The papers are apparently full of sleeping tablets. That is to say, the NHS is spending rather a lot of money on benzodiazepines and the so-called Z drugs (with 15.3 million prescriptions last year), commonly prescribed for insomnia and anxiety. Furthermore, an additional £40million was spent on over the counter sleeping rememdies. Benzos and Z drugs are what health-care professionals would call "dirty drugs". They come at a price...side effects and, in particular, tolerance and withdrawal which add up to addiction.
Physical tolerance means that the body requires more and more of the drug to get the same effect. Withdrawal means that stopping the drug causes side effects, which are relieved by the drug. It may also lead to 'rebound' symptoms of whatever the drug was being taken for in the first place. It is for these reasons that guidelines state that sleeping tablets should only be used on a short term basis.
We have now embarked on the usual cycle of blame. Patients blame doctors for ruining their lives with addiction. Health-care professionals blame patients for self-treating without medical advice. Warnings about what not getting enough sleep can cause (early death) are now balanced by warnings about the long term effects of sleeping tablets (Alzheimer's). I would say that there isn't a clear direction of causality with these effects. Both Alzheimer's and early death could be caused by some underlying factor which also causes sleep deprivation. The brain and the immune system are involved with sleep and neither is fully understood. But all this has no doubt led to increased anxiety over sleep: waking up in the night is now a disaster which makes us so stressed out that we can't get back to sleep.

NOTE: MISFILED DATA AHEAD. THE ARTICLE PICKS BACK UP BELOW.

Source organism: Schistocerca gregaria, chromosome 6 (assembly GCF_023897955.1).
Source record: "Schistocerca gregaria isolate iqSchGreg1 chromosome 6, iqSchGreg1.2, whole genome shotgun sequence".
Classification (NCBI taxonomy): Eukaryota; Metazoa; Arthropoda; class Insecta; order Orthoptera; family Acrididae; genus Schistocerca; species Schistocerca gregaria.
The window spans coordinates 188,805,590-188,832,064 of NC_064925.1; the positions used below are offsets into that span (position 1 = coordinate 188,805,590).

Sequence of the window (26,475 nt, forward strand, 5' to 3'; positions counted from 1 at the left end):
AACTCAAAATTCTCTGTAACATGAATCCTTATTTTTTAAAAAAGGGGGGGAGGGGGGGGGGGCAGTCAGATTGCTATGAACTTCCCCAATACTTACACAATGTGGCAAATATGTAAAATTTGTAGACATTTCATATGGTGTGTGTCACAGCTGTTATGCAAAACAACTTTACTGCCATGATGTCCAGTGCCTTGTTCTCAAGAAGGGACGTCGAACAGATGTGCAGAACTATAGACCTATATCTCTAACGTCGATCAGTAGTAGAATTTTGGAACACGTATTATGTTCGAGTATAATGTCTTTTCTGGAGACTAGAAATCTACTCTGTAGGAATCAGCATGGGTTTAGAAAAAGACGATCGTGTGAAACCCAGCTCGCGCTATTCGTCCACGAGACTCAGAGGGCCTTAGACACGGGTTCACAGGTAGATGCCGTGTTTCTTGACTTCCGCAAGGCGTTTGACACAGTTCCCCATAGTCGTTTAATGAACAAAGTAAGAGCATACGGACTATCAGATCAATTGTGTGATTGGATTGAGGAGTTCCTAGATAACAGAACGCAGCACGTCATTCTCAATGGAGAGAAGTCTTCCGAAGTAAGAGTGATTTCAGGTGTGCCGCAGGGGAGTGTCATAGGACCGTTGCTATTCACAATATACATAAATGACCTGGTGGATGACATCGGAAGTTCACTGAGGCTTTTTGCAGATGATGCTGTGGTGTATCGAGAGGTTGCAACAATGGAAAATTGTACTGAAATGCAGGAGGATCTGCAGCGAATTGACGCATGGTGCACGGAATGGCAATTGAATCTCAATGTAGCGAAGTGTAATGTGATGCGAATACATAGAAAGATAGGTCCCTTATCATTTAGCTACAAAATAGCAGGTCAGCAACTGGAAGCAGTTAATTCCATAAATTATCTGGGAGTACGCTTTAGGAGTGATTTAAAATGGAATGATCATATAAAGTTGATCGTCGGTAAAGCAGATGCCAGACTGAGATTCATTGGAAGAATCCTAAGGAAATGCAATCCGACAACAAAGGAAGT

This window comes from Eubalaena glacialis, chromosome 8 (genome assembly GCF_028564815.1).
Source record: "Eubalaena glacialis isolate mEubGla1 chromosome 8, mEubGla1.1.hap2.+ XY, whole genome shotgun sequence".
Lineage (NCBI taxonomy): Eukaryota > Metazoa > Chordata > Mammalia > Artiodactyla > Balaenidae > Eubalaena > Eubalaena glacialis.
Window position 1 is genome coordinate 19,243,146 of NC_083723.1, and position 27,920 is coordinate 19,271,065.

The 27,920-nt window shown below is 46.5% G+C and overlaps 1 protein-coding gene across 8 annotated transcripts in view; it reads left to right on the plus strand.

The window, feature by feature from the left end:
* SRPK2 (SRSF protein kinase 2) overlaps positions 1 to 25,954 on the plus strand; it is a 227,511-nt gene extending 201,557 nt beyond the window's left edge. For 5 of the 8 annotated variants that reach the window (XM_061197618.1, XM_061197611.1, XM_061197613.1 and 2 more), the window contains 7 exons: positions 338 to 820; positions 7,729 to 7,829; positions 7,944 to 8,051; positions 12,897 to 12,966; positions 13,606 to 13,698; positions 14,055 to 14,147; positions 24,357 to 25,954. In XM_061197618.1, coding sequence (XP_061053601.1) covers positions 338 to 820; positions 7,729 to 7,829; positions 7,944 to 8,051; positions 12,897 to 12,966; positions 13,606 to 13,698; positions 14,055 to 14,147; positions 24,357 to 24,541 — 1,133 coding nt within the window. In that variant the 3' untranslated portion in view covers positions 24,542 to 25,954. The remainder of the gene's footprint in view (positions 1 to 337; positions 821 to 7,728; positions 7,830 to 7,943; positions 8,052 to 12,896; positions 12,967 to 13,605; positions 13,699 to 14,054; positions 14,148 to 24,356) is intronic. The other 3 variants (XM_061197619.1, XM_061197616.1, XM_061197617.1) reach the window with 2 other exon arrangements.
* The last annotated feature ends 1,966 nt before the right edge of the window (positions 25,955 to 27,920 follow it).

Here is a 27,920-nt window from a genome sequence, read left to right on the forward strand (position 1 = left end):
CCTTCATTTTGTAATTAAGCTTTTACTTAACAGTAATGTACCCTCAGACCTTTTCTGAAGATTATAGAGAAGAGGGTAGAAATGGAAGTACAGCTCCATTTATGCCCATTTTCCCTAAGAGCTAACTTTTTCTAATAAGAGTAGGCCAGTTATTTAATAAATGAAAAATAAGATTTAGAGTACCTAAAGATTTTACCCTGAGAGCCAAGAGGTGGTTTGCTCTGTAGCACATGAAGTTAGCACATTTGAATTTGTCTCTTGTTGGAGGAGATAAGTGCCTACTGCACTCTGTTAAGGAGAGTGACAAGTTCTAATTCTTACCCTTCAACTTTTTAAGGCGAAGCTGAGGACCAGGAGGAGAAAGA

Working in healthcare I have seen an increase in the use of "lifestyle" drugs. Increasingly we want a quick answer to an annoying problem. I am not denying that depression, anxiety, insomnia and obesity (to name a few) are not real diseases. However, I think we often seek a rapid solution to something that needs addressing in the long term. Stress and anxiety contribute to many illnesses, and once again I would argue that they could well stem from individualism. The need for a quick fix can be traced to the nihilism and hedonism which now underly our culture. Thus both the problem and the equally problematic solution come from the same place. A lack of community, and the difficulty of forming true friendships mean no-one to talk about our problems with. We distract ourselves with alcohol, food, sex, exercise, television, whatever. Of course we lie awake at night worrying about our jobs, our children, our spouses or lack thereof, money, keeping up with the Joneses...because we are unable to rest. We have nowhere to rest. Without God, without heaven and hell, we have nothing to work for in the long term either. We need the solution now. If I cannot manage to renounce biscuits (and sitting here I have just absent-mindedly eaten an entire packet) for the sake of eternity, how I am going to be able to renounce them for the benefit of my waistline in this life. Of course I want a tablet. If I have no-one in whom I can truly rest then of course I am going to lie awake worrying about my problems. If there is a magic pill to solve my problems, great! And if I have no room or no need for a God who suffered out of love for me and who is with me in my sufferings then I am definitely going to want to eliminate all suffering from my life as fast as possible.